These pictures inspired a scene in the early parts of my novel Seven Noble Knights. The bloodshed and gore were a great opportunity for me to begin developing those images before any humans come to harm. I shared an excerpt for the last Six Sentence Sunday.

In  the eighteenth century, bullfighting took on all the rituals and trappings it has today. The modern traje de luces is a super-bedazzled, sporty version of eighteenth-century nobles' clothing. In the twentieth century, bullfighting became a huge industry, especially after Ernest Hemingway appropriated it as the pinnacle of manliness. I came upon Papa Hemingway's innovative writing just after the obsession with Spain dropped into my head, and I adored his depictions of the agony and the ecstasy of the golden age of bullfighting. I can still highly recommend Death in the Afternoon. For a no-nonsense guide to the mechanics of a modern bullfight, look here.

My own take on modern bullfighting will appear this Wednesday. In the meantime, perhaps you'd like to see my homages to Hemingway and that most risky of arts: Alternativa   El Novillero

Wednesday, February 6, 2013

The Wanderers



So Illinois hasn't been working out very well for my husband and me. It's not much of a surprise anymore. We're taking positive steps to better our situation, but when I think we might have to move (again) and when I'm tired of the waiting, I listen to this song. My translation here is perhaps rudimentary, but anyone who's done any wandering should have a good sense of what this is about.

The Wanderers by Manolo García (from Los días intactos, 2011)


I am my own inner slave
who staunches his wounds by biting his fists.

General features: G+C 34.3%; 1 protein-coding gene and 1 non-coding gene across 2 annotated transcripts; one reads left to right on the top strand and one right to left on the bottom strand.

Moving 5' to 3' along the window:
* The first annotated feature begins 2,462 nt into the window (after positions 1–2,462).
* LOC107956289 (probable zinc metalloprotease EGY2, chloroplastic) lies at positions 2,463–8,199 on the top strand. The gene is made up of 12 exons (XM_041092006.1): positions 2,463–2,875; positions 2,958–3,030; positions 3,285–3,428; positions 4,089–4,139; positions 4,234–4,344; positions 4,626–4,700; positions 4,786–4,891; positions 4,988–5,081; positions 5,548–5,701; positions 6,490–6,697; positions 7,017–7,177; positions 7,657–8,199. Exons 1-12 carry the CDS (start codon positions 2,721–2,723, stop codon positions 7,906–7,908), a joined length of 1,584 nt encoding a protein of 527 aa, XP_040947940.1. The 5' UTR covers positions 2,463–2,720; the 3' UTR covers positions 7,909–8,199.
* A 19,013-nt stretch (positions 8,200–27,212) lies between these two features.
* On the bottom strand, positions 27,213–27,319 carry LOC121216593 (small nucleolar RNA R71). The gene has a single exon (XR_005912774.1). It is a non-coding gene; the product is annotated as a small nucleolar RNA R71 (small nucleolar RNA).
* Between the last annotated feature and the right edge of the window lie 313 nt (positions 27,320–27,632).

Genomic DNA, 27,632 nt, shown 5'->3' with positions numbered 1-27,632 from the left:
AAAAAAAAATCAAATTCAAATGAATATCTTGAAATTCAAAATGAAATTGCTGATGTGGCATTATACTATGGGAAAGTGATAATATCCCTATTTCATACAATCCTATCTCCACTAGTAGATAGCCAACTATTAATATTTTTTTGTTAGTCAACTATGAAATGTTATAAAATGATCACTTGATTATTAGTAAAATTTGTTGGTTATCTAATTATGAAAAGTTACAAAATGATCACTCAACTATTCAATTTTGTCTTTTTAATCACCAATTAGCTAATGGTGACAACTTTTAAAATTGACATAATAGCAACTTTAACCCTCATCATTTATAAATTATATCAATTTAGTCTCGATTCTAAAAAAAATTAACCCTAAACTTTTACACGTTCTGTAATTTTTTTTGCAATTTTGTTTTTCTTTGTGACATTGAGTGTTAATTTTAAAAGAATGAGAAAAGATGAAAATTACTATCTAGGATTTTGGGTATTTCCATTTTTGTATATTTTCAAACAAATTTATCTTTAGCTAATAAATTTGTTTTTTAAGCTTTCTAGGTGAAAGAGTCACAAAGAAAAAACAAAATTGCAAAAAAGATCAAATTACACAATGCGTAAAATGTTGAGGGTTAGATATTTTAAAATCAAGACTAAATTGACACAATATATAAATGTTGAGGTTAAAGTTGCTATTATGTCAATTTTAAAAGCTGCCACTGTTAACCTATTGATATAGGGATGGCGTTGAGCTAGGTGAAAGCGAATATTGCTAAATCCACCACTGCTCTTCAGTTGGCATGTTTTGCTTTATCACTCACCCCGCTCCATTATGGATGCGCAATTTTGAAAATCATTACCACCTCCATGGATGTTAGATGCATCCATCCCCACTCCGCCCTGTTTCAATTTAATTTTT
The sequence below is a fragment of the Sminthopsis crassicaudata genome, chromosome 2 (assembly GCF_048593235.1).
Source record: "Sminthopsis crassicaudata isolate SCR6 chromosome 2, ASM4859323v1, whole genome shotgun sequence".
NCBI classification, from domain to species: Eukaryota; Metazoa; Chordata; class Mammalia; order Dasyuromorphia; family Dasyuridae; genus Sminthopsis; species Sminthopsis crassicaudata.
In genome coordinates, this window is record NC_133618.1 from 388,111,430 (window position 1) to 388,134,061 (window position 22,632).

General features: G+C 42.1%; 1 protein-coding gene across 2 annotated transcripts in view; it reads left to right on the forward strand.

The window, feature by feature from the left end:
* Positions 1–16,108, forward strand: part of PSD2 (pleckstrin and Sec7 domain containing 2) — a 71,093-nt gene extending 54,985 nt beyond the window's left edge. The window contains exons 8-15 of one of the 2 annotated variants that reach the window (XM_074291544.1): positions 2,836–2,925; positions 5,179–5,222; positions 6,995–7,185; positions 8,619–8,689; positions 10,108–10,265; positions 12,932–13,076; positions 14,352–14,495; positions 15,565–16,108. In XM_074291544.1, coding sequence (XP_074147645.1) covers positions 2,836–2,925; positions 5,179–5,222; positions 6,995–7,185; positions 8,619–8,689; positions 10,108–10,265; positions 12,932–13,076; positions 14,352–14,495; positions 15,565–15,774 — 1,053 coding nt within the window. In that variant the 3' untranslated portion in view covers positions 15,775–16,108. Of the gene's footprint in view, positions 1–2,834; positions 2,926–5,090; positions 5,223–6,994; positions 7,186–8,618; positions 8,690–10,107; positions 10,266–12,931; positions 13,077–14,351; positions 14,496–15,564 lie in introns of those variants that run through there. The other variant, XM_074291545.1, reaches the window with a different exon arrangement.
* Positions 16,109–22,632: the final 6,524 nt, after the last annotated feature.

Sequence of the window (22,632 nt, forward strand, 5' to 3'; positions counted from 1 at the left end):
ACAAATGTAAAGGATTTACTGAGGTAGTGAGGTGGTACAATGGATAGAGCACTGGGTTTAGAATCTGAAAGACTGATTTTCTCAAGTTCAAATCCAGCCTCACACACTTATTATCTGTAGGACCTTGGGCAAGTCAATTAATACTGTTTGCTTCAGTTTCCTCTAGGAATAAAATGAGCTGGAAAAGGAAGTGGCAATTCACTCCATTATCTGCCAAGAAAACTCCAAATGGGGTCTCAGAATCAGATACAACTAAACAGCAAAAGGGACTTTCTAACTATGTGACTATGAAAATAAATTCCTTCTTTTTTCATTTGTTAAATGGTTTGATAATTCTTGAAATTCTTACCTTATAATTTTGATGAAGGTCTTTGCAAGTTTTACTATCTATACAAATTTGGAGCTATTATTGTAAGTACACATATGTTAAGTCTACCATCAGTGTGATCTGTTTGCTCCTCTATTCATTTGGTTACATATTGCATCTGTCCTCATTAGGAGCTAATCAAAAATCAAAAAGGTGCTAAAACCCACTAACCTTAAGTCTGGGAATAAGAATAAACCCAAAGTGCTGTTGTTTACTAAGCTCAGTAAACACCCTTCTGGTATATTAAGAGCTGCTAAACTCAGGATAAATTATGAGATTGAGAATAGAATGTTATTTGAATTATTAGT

I am a previous stranger,
a tightrope walker who unties false skies.

And today
when this uncontrolled fire devastates all thought,
today, when I am a prisoner of my desires,
I’m far from wanting to be the stoic I once was.

There will be a place for the wanderers,
there will be time to wander.
Today I think about the song of the emigrant,
of the residual tourist.

Now that the pumping of my blood
is getting strangely discouraged,
today I think about the song of the emigrant,
of the trapped people who struggle in their exile,
of the people who run.

A city full of amazed people,
that would be me, asking for help.
Asking for help, with an outstretched hand,
looking for plenitude, that elusive animal.

A rudimentary destination of bone and orange light,
that would be me. A pitcher in space who needs
clamps and roots is who I would be today.

And today, when an uncontrolled fire
devastates all thought,
today, when I’m a prisoner and desire you,
I’m far from wanting to be the stoic I once was.

There will be a place for the wanderers,
there will be time to wander.
Today I think about the song of the emigrant,
of the emotional traveler.

Now, when I’m grounded and a dilettante,
the planking is curving,
today, I think about the song of the emigrant.
Of infuriated people in search of wonders,
of the people who run.

And it’s not about love or misunderstandings.
Not about lost years.
Not even longing for the brilliance inherent in life.
Today only I want to win this round against impatience
and the apathy that brings a desolate grimace.



Monday, February 4, 2013